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“Bite-Size Bits of Local, National, and Global History”
“Bite-Size Bits of Local, National, and Global History”
Near Carey in Blaine County, Idaho — The American West (Mountains)
 

Water and Lava

 
 
Water and Lava Marker image. Click for full size.
By Cosmos Mariner, June 20, 2013
1. Water and Lava Marker
Inscription. As the pioneers passed through this parched landscape they were happy to find any available water. Most water is soaked up like a giant sponge when it reaches the lava fields, but here, small creeks to the north cover the porous lava rock with a blanket of sediments that impound Lava Lake.

Beneath the surface of the lava rock, the thick walls of caves may provide adequate insulation to retain winterís ice. Rare waterholes sometimes form on the surface over these plugs of ice.

Most of the water that flows from the mountains or falls on the plains is soaked up by the lava rock, creating a Lake Erie-sized aquifer deep beneath the surface. The water of the Eastern Snake River Plain Aquifer allows those “famous potatoes” to thrive and provides drinking water for many communities in southern Idaho.
 
Erected by National Park Service, Bureau of Land Management, U.S. Department of the Interior.
 
Location. 43° 22.78′ N, 113° 43.241′ W. Marker is near Carey, Idaho, in Blaine County. Marker is on U.S. 26, on the right when traveling west. Touch for map. Marker is located in a pull-out on the north side of US Highway 20/26/93. Marker is in this post office area: Carey ID 83320, United States of America.
 
Other nearby markers.
Scenic View from Water and Lava Marker image. Click for full size.
By Cosmos Mariner, June 20, 2013
2. Scenic View from Water and Lava Marker
At least 8 other markers are within 10 miles of this marker, measured as the crow flies. Goodale's Cutoff (here, next to this marker); Just Down the Road (approx. 8.4 miles away); Are We Loving Them to Death? (approx. 9.2 miles away); Where's the Volcano? (approx. 9.7 miles away); North Crater Lava Flow (approx. 9.7 miles away); North Crater Flow Trail (approx. 9.7 miles away); Get over it! (approx. 9.8 miles away); Just Down The Road (approx. 9.9 miles away).
 
Also see . . .
1. The Eastern Snake River Plain Aquifer.
The aquifer beneath the eastern Snake River Plain is perhaps the single-most important aquifer in Idaho. Composed of layered basalt lava flows and some sediment, it covers an area of approximately 10,800 square mile. Although the total thickness of basalts is estimated to be more than 5,000 feet (figure 1), groundwater flows most rapidly in the upper 300 - 500 feet, which is the most productive portion of the aquifer. Interconnected pore spaces in the rubbly tops of lava flows transmit water very readily, and well yields above 3,000 gallons per minute are not uncommon. (Submitted on November 11, 2017, by Cosmos Mariner of Cape Canaveral, Florida.)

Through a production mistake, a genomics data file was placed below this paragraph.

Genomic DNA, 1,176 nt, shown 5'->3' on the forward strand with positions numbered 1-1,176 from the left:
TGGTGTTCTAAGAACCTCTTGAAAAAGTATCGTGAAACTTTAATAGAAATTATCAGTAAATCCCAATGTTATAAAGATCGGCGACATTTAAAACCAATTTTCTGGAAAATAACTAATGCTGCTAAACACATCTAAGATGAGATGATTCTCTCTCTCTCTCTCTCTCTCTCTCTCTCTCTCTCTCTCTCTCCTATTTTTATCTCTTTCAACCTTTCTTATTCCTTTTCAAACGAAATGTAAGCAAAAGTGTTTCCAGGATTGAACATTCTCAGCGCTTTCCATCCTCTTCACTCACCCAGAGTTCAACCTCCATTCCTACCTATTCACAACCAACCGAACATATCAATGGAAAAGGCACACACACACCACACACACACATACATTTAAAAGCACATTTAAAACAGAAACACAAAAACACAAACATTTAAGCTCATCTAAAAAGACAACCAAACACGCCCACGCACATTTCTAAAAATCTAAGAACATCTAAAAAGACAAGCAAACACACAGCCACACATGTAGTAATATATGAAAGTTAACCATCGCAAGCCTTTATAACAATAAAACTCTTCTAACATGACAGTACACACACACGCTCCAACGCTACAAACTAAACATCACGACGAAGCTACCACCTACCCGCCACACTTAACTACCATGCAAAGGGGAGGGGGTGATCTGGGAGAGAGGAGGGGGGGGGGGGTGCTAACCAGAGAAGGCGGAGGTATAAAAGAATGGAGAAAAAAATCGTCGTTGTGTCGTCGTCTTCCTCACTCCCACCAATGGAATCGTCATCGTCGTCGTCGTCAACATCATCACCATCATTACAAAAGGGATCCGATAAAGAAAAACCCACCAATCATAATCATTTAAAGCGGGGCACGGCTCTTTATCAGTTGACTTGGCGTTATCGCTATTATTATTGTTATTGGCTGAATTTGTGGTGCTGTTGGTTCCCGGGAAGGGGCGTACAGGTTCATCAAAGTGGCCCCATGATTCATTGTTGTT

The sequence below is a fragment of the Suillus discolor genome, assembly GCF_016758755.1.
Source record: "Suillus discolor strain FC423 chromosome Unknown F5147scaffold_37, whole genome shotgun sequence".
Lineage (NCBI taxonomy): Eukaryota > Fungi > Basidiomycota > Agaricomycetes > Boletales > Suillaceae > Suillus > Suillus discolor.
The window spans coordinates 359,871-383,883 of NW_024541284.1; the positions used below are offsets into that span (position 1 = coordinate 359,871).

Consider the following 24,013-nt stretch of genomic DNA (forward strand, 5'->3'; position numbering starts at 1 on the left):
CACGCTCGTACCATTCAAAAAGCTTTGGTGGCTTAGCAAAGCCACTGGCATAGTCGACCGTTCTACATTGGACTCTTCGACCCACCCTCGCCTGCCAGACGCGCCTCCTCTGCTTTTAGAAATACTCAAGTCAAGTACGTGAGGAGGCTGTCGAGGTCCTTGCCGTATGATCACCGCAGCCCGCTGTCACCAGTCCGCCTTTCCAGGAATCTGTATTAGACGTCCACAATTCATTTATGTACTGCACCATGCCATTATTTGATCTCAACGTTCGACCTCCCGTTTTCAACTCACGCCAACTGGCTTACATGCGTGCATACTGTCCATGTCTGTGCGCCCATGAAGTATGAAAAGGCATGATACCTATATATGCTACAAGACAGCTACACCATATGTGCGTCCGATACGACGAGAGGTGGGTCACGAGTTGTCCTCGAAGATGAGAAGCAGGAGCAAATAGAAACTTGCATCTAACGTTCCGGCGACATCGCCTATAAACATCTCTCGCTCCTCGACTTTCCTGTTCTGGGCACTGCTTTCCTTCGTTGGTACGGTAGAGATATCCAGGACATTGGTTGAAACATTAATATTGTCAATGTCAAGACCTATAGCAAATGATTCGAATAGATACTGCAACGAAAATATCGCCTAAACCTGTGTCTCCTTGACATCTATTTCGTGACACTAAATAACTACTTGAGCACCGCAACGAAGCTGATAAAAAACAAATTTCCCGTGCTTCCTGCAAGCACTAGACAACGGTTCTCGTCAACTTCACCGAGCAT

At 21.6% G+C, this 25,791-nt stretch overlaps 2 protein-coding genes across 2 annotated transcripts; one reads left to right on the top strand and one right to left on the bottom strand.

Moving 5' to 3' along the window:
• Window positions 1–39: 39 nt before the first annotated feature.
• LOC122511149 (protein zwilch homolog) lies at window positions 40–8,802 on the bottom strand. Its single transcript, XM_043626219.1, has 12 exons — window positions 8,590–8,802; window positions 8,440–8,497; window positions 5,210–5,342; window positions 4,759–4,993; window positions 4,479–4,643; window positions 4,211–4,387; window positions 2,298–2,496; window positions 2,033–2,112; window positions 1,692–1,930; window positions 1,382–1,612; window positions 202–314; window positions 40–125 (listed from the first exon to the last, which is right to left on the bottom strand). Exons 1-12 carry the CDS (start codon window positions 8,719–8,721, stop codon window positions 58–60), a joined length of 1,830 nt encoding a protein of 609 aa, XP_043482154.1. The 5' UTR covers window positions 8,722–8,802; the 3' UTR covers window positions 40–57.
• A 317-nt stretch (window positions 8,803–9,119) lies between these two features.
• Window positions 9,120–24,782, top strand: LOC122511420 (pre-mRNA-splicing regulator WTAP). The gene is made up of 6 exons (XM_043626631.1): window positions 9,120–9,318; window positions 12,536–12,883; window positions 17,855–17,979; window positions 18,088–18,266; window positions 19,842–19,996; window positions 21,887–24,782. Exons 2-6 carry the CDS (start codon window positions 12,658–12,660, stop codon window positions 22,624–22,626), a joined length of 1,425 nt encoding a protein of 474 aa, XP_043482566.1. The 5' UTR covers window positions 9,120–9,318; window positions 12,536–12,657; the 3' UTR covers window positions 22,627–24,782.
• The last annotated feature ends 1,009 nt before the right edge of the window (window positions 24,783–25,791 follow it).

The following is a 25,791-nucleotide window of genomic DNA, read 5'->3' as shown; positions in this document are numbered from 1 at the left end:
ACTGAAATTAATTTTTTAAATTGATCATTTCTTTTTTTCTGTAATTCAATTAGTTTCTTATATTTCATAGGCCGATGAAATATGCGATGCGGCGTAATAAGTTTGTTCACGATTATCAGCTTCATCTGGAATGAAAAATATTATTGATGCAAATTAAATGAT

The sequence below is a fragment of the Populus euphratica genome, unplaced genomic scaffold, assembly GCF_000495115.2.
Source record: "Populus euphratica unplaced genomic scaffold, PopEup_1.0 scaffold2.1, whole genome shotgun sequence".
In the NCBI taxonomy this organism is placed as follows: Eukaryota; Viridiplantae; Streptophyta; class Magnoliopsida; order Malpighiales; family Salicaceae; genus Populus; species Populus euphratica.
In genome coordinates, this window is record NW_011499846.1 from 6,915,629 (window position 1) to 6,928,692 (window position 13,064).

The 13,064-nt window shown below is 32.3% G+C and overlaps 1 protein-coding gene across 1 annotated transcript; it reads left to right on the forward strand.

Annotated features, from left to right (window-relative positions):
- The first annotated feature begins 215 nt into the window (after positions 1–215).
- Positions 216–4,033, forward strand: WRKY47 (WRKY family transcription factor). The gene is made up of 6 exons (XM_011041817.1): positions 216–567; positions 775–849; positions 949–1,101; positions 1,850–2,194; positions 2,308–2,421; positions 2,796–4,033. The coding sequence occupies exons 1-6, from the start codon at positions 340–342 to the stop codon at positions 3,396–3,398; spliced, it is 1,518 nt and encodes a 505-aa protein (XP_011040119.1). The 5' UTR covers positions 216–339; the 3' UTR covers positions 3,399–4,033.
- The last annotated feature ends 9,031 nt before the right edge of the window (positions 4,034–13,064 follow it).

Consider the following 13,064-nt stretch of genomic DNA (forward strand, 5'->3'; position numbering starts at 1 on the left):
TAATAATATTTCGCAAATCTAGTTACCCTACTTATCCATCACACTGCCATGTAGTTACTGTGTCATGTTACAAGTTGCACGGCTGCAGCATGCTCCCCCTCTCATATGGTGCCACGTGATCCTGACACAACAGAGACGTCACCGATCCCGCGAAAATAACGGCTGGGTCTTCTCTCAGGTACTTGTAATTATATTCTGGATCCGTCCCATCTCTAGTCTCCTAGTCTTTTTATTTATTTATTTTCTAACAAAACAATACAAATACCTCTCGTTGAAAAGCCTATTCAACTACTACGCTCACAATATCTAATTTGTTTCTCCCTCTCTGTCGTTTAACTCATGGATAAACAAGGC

2. Eastern Snake River Plain Aquifer.
The groundwater system underlying the Eastern Snake River Plain is believed to be the largest aquifer system west of the Continental Divide in the U.S. The aquifer is hosted primarily in flood basalts and related, interbedded sediments and occupies an arc-shaped area in southeastern Idaho. The upgradient boundary of the aquifer system is near Yellowstone National Park and the downgradient boundary is near the Snake River at Thousand Springs (where, literally, the aquifer pours out of the rocks and into the river system). (Submitted on November 11, 2017, by Cosmos Mariner of Cape Canaveral, Florida.) 
 
Categories. AgricultureExplorationSettlements & Settlers
 
 
Credits. This page was last revised on November 14, 2017. This page originally submitted on November 11, 2017, by Cosmos Mariner of Cape Canaveral, Florida. This page has been viewed 31 times since then. Photos:   1, 2. submitted on November 11, 2017, by Cosmos Mariner of Cape Canaveral, Florida. • Bill Pfingsten was the editor who published this page.
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